The lights dimmed, and the crowd began to migrate into the theater. My cousins and I hung back, stuffing leftover appetizers into our mouths while cleaning up. After 10 minutes of uproarious laughter emanating from the closed double doors, my curiosity got the best of me, and I crept into the theater. I sank into a red velvet chair and watched as my dad glided across the stage like a Roomba, sucking all of the attention from the audience.

Vladimir, wearing a slick black suit and red bowtie, beamed as he took his place behind the podium. When my dad spoke, the audience listened. When he paused, they cackled. And when he finished, they clapped. Vladimir might’ve had a four-bedroom, two-and-a-half-bath in the suburbs, but the stage was his real home.

two men at awards ceremony
The writer's movie-making father (left) and collaborator-uncle striking a red-carpet pose at the inaugural Golden Oscal ceremony.

I’ve spent much of my adult life trying to figure out what inspired my father to begin making films in his 40s. It wasn’t for the fame. He never tried to sell the movies, and this was a decade before social media would make virality feasible. It certainly wasn’t for the fortune because, and I hate to belabor this point, there is no money in movies written by and starring middle-aged Soviet immigrants. Yet year after year, something brought my father back to that spiral-bound notebook, where he’d scribble all his burgeoning cinematic visions in big Cyrillic letters.

Growing up with a father who processes the world through writing taught me to do the same. I have hundreds of my own ideas scribbled into copious notebooks. And just this past March, I, too, had the opportunity to turn one of my ideas into a short film. Twenty-five years after my mother hoisted me on top of my dad’s Suzuki Swift, I began to understand the motivations behind his hobby.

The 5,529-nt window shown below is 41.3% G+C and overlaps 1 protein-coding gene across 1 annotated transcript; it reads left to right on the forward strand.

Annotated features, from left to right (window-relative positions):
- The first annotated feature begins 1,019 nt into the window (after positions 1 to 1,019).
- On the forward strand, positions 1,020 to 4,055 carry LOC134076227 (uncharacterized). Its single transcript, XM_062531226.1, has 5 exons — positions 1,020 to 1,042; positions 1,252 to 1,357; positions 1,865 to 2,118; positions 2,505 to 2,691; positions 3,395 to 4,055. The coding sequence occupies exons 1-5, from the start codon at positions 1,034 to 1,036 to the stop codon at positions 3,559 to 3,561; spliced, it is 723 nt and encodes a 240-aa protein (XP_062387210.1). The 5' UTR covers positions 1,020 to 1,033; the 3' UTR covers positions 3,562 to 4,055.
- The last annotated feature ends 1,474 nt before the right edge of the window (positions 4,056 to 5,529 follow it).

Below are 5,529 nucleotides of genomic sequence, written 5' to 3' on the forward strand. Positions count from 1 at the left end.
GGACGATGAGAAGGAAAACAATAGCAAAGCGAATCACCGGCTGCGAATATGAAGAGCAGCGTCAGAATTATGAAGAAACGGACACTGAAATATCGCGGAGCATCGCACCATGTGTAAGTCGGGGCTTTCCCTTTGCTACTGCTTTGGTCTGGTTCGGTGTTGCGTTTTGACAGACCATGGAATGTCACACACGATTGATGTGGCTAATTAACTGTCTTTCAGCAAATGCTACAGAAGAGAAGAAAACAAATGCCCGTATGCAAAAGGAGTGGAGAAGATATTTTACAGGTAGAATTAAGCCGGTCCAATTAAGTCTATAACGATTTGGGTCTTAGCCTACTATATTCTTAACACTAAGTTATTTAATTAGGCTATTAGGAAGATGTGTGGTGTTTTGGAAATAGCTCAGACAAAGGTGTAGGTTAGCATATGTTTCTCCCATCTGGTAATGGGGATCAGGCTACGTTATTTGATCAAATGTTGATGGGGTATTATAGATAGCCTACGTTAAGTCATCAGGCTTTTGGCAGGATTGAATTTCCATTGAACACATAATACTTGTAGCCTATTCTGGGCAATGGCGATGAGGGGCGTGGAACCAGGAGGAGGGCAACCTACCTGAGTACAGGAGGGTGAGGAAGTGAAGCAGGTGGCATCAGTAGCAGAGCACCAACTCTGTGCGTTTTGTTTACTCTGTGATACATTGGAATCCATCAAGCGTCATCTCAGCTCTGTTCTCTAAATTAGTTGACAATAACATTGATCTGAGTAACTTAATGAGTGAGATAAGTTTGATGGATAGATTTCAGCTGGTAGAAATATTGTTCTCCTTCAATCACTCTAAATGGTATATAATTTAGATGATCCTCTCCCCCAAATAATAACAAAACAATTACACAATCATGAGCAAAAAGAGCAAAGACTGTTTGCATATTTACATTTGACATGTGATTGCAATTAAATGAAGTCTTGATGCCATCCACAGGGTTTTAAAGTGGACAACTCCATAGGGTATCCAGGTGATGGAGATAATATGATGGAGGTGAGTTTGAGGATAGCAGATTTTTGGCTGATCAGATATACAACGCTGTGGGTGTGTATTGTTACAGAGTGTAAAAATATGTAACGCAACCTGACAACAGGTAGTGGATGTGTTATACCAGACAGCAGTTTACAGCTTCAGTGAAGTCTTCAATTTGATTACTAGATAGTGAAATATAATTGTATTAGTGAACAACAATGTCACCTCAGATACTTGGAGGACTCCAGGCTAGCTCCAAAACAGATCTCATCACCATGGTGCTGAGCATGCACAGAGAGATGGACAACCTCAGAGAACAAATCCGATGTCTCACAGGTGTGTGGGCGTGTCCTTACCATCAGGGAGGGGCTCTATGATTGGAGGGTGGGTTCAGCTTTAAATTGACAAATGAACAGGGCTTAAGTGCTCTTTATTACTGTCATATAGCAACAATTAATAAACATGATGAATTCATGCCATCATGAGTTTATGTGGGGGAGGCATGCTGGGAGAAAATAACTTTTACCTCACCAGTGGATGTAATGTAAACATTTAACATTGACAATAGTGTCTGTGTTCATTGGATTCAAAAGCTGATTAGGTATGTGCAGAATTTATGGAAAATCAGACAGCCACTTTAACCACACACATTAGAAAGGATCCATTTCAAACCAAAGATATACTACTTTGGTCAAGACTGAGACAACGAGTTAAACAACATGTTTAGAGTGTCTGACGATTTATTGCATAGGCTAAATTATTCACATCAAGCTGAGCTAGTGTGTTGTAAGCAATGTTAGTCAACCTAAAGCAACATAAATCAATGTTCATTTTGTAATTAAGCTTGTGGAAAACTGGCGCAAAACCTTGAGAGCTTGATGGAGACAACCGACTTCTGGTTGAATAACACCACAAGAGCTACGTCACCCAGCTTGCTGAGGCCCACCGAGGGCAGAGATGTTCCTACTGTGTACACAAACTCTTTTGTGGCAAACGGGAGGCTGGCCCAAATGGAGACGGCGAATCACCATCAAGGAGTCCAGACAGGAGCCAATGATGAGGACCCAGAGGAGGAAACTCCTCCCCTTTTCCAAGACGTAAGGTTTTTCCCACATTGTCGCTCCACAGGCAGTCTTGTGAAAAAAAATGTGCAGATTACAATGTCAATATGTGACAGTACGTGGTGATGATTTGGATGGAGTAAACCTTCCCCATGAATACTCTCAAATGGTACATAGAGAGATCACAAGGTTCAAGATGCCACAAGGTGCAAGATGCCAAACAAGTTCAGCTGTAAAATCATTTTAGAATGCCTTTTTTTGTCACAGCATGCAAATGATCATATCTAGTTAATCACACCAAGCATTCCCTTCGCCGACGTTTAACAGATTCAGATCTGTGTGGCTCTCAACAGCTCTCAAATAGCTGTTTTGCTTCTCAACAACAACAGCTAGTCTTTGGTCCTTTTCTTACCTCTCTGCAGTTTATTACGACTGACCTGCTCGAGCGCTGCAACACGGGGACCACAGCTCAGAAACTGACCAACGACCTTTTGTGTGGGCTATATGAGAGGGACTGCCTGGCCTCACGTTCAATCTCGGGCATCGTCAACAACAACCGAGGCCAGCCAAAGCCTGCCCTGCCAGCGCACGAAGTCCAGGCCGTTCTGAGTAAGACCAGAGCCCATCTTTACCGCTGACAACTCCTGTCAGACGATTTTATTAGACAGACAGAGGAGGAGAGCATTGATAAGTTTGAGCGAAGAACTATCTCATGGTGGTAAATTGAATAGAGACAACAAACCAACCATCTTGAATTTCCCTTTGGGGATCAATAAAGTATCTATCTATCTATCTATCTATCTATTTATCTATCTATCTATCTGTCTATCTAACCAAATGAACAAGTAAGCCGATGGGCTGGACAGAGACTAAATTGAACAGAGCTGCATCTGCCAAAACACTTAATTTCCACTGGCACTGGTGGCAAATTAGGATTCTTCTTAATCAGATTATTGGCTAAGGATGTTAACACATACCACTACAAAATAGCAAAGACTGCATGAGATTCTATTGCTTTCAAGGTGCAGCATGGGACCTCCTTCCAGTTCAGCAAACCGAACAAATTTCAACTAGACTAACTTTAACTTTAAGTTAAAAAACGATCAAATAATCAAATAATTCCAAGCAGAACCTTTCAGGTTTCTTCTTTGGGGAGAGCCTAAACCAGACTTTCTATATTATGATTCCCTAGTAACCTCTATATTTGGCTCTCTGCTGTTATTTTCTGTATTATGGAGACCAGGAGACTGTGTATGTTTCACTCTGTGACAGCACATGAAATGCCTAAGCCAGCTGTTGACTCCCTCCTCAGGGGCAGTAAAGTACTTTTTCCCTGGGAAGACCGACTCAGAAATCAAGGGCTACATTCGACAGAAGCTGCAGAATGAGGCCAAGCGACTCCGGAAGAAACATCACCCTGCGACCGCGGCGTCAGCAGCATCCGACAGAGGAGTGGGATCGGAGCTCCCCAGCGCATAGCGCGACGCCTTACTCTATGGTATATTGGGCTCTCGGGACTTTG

Standing in the middle of my chaotic living room packed with a production crew, my father’s perspective began to crystalize in me. To quote Vladimir, “It was fun.” Not only was it fun, but I got to experience the supernatural feeling of physically standing inside a world I created with my words.

Marina Shifrin
Marina Shifrin photo by Aaron Fallon.

My family’s history is riddled with difficult plot points — political unrest, government-sanctioned abuse of power, forced emigration. Vladimir created fantasy worlds where assassination attempts were hilarious and being a refugee was even funnier. His movies made a difficult life easier to digest, and I wanted to do the same.

During the shoot, I kept having these surreal moments where I could feel myself embodying my father’s commanding persona. I walked around adjusting props, making jokes, sweating through difficult scenes, channeling Vladimir’s semidelusional sense of confidence. Despite my years of fighting for fierce independence from my parents, I’d ended up exactly like my father: escaping the monotonous nature of adulthood with little more than a pen and venturesome friends.

Last month, I was in Chicago for the first time in years. At my parents’ kitchen table, the indents from my old geometry homework still visible in the varnish, I sat behind my dad as he watched a rough cut of my short film on the old desktop they inexplicably keep in the corner kitchen. Minutes into the movie, my dad leaned closer and closer to the screen until I was certain he might fall inside.

Because the film was unfinished, there were no credits at the end, just an empty black placeholder. In the dark reflection of the computer screen, I could see my dad’s face crumple into tears. “Wow,” he nearly whispered, spinning around to face me, “Wow.”

My father turned around to give me a hug. “Wait!” my glass-eyed mom yelled before promptly disappearing into the dining room. A few seconds later, she returned with a bottle of whiskey and three shot glasses. It was the best premiere party I’ve ever been to.